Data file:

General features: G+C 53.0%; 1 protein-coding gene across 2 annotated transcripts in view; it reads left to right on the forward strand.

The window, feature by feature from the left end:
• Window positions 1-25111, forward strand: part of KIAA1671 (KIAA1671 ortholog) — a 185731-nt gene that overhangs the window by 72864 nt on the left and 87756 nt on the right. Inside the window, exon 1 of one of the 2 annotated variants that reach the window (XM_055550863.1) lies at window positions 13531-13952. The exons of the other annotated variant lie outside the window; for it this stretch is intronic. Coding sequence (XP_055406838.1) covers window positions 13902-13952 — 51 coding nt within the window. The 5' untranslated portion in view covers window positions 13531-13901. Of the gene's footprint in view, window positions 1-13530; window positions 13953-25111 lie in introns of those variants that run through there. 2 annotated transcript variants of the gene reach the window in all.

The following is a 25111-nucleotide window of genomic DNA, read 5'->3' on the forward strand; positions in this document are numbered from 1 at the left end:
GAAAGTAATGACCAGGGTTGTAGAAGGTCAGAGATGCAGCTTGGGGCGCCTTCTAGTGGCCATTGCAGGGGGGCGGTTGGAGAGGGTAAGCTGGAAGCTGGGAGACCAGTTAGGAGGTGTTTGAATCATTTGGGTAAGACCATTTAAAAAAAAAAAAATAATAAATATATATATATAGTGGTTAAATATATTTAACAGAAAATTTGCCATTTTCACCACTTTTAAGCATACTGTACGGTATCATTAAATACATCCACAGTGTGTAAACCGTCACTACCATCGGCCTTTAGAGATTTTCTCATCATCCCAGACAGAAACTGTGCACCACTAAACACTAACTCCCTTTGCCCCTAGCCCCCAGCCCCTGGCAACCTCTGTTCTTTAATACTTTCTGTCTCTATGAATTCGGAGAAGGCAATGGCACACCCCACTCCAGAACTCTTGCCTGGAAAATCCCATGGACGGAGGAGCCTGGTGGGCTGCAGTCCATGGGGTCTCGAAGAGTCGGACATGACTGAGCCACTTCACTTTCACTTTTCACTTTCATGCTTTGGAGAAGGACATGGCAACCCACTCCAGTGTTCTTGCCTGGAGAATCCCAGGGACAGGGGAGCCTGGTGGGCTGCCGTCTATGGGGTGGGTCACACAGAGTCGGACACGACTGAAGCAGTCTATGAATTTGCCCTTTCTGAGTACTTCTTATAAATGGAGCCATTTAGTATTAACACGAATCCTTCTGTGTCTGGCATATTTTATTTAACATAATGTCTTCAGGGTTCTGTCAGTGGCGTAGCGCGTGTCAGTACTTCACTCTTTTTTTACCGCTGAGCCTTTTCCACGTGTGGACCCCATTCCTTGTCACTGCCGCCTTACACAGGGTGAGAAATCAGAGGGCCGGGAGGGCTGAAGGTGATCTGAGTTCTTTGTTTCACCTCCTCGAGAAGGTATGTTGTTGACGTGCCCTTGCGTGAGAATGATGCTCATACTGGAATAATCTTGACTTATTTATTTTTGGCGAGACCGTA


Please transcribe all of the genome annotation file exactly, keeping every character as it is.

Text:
General features: G+C 53.0%; 1 protein-coding gene across 2 annotated transcripts in view; it reads left to right on the forward strand.

The window, feature by feature from the left end:
• Window positions 1-25111, forward strand: part of KIAA1671 (KIAA1671 ortholog) — a 185731-nt gene that overhangs the window by 72864 nt on the left and 87756 nt on the right. Inside the window, exon 1 of one of the 2 annotated variants that reach the window (XM_055550863.1) lies at window positions 13531-13952. The exons of the other annotated variant lie outside the window; for it this stretch is intronic. Coding sequence (XP_055406838.1) covers window positions 13902-13952 — 51 coding nt within the window. The 5' untranslated portion in view covers window positions 13531-13901. Of the gene's footprint in view, window positions 1-13530; window positions 13953-25111 lie in introns of those variants that run through there. 2 annotated transcript variants of the gene reach the window in all.

The following is a 25111-nucleotide window of genomic DNA, read 5'->3' on the forward strand; positions in this document are numbered from 1 at the left end:
GAAAGTAATGACCAGGGTTGTAGAAGGTCAGAGATGCAGCTTGGGGCGCCTTCTAGTGGCCATTGCAGGGGGGCGGTTGGAGAGGGTAAGCTGGAAGCTGGGAGACCAGTTAGGAGGTGTTTGAATCATTTGGGTAAGACCATTTAAAAAAAAAAAAATAATAAATATATATATATAGTGGTTAAATATATTTAACAGAAAATTTGCCATTTTCACCACTTTTAAGCATACTGTACGGTATCATTAAATACATCCACAGTGTGTAAACCGTCACTACCATCGGCCTTTAGAGATTTTCTCATCATCCCAGACAGAAACTGTGCACCACTAAACACTAACTCCCTTTGCCCCTAGCCCCCAGCCCCTGGCAACCTCTGTTCTTTAATACTTTCTGTCTCTATGAATTCGGAGAAGGCAATGGCACACCCCACTCCAGAACTCTTGCCTGGAAAATCCCATGGACGGAGGAGCCTGGTGGGCTGCAGTCCATGGGGTCTCGAAGAGTCGGACATGACTGAGCCACTTCACTTTCACTTTTCACTTTCATGCTTTGGAGAAGGACATGGCAACCCACTCCAGTGTTCTTGCCTGGAGAATCCCAGGGACAGGGGAGCCTGGTGGGCTGCCGTCTATGGGGTGGGTCACACAGAGTCGGACACGACTGAAGCAGTCTATGAATTTGCCCTTTCTGAGTACTTCTTATAAATGGAGCCATTTAGTATTAACACGAATCCTTCTGTGTCTGGCATATTTTATTTAACATAATGTCTTCAGGGTTCTGTCAGTGGCGTAGCGCGTGTCAGTACTTCACTCTTTTTTTACCGCTGAGCCTTTTCCACGTGTGGACCCCATTCCTTGTCACTGCCGCCTTACACAGGGTGAGAAATCAGAGGGCCGGGAGGGCTGAAGGTGATCTGAGTTCTTTGTTTCACCTCCTCGAGAAGGTATGTTGTTGACGTGCCCTTGCGTGAGAATGATGCTCATACTGGAATAATCTTGACTTATTTATTTTTGGCGAGACCGTA